Tasteless Texas Lawmakers Celebrate 10 Years of Marriage Ban — With Cake
Several prominent Texas Republicans joined conservative group Texas Values at the state capitol Tuesday to celebrate the 10-year anniversary of the state's constitutional amendment banning same-sex marriage.
The "ceremonial" cake-cutting was part of Texas Faith and Family Day at the state capitol in Austin, reports the Austin-American Statesman. Lt. Gov. Dan Patrick addressed the crowd, asking them to form an "army of supporters helping him and other Christian politicians oppose abortion, protect marriage, and defend the constitution," according to the Statesman.
"It's a battle, but we will be victorious," Patrick told attendees. "Because with God, who can be against us?"
Many speakers pointed to their Christian faith as not only justification for opposing marriage equality but also as evidence that they in fact are the victims in this "battle."
"It is not discriminatory, as they want to call it," Sen. Donna Campbell told the crowd, according to video from the Statesman. "It is actually discriminating against who? Against us! Against our families, our values. They're discriminating against us for honoring our traditional values and believing in God."
Alongside a decorative, multitier wedding cake, the cutting cake was a white rectangle adorned with pink frosting, including lettering that read "10th Anniversary of 2005 Marriage Act."
The cake, which was offered free to constituents, was brought to the capitol by Rep. Mark Keough, reports the Dallas Voice. The LGBT outlet also noted that Keough, a freshman Republican representing The Woodlands, is a sponsor of a bill that seeks to freeze the salary of any government employee who issues a marriage license to a same-sex couple.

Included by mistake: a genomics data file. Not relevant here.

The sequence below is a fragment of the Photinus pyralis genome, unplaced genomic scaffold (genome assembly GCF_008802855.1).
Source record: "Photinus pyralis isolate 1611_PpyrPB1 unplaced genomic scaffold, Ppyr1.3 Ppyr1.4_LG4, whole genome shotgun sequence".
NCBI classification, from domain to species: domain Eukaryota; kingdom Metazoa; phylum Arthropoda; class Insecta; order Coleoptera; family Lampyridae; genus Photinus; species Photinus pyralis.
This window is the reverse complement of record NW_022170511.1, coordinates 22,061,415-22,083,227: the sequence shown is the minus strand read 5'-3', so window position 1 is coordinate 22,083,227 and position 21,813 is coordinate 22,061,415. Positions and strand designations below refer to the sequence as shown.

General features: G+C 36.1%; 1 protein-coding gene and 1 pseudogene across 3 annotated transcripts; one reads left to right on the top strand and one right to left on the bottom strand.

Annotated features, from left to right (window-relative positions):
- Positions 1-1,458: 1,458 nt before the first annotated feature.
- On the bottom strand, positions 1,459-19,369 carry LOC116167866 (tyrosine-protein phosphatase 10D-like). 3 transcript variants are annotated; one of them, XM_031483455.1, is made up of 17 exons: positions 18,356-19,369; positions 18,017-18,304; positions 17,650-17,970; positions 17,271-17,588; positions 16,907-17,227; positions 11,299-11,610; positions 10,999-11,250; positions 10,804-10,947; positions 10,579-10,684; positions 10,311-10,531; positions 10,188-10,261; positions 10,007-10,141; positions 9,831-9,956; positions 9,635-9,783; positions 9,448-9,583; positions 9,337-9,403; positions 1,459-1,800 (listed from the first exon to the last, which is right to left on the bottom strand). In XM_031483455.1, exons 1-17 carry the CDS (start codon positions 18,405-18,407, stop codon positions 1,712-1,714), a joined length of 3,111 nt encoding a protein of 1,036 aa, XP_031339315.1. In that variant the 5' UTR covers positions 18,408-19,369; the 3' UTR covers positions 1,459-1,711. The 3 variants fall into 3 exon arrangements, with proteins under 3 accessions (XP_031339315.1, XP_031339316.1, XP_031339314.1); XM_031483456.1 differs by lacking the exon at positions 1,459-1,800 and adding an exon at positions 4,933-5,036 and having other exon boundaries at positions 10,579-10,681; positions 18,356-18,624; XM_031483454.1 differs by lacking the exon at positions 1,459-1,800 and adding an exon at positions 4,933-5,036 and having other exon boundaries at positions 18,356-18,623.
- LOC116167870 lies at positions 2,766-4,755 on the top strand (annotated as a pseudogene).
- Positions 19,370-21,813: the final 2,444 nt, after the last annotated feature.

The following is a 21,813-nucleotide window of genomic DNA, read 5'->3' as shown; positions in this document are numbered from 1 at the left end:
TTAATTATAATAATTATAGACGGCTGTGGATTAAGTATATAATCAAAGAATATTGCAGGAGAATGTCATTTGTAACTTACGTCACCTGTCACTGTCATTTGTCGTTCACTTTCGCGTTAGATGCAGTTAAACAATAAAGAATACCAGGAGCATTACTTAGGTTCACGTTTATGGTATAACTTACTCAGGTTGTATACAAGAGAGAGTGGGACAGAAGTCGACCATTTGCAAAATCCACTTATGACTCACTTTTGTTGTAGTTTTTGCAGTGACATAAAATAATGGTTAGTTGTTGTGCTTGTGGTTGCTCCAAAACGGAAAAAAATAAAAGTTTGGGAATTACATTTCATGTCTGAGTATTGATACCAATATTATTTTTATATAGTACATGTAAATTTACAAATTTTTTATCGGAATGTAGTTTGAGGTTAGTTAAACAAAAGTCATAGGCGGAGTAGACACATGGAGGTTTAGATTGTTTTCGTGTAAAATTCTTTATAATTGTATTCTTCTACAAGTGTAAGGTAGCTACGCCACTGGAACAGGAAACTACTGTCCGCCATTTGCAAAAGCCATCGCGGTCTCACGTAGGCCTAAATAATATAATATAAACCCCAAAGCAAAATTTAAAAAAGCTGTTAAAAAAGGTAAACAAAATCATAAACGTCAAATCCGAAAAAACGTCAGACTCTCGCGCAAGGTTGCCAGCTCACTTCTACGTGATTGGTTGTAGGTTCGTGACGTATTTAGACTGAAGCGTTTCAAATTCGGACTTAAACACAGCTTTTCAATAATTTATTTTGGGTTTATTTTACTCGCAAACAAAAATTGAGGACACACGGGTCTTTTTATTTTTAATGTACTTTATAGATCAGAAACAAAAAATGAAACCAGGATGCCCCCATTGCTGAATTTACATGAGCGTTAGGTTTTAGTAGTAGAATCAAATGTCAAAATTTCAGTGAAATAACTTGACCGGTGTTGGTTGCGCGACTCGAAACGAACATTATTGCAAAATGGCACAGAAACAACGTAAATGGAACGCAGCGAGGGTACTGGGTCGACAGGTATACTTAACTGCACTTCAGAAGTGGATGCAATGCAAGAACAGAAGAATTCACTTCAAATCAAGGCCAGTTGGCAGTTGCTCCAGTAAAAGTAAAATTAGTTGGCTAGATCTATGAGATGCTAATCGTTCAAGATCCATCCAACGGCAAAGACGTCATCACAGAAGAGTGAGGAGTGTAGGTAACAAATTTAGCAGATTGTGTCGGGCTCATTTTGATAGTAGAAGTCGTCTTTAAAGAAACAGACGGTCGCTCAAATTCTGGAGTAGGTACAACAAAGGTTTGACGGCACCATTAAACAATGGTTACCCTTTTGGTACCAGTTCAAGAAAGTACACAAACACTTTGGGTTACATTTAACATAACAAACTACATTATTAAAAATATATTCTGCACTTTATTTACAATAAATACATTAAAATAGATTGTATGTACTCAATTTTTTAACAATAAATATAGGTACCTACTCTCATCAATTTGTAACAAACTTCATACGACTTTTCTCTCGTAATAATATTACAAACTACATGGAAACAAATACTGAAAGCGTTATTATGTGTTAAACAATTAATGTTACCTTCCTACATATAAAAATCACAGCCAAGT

But the truly ironic icing on the cake was highlighted by David Badash of LGBT blog The New Civil Rights Movement:
"Perhaps they've forgotten the birthday of their cherished discriminatory law. Texas Proposition 2, which added a same-sex marriage ban to the state's constitution, won't be a decade old till November 8. If it lives to see that day."
Texas's ban on same-sex marriage, which was approved overwhelmingly by voters, has been twice struck down —in federal court in February 2014 and this month in state court — though both those decisions are on hold while the state appeals. Nevertheless, a lesbian couple in which one partner is suffering from ovarian cancer obtained a court order and were issued a marriage license in Travis County last week — a point Texas Values organizers belabored in conversations with the Statesman. The state's Republican leadership is seeking to invalidate the women's marriage, with the attorney general asking the state Supreme Court to step in and declare the marriage void.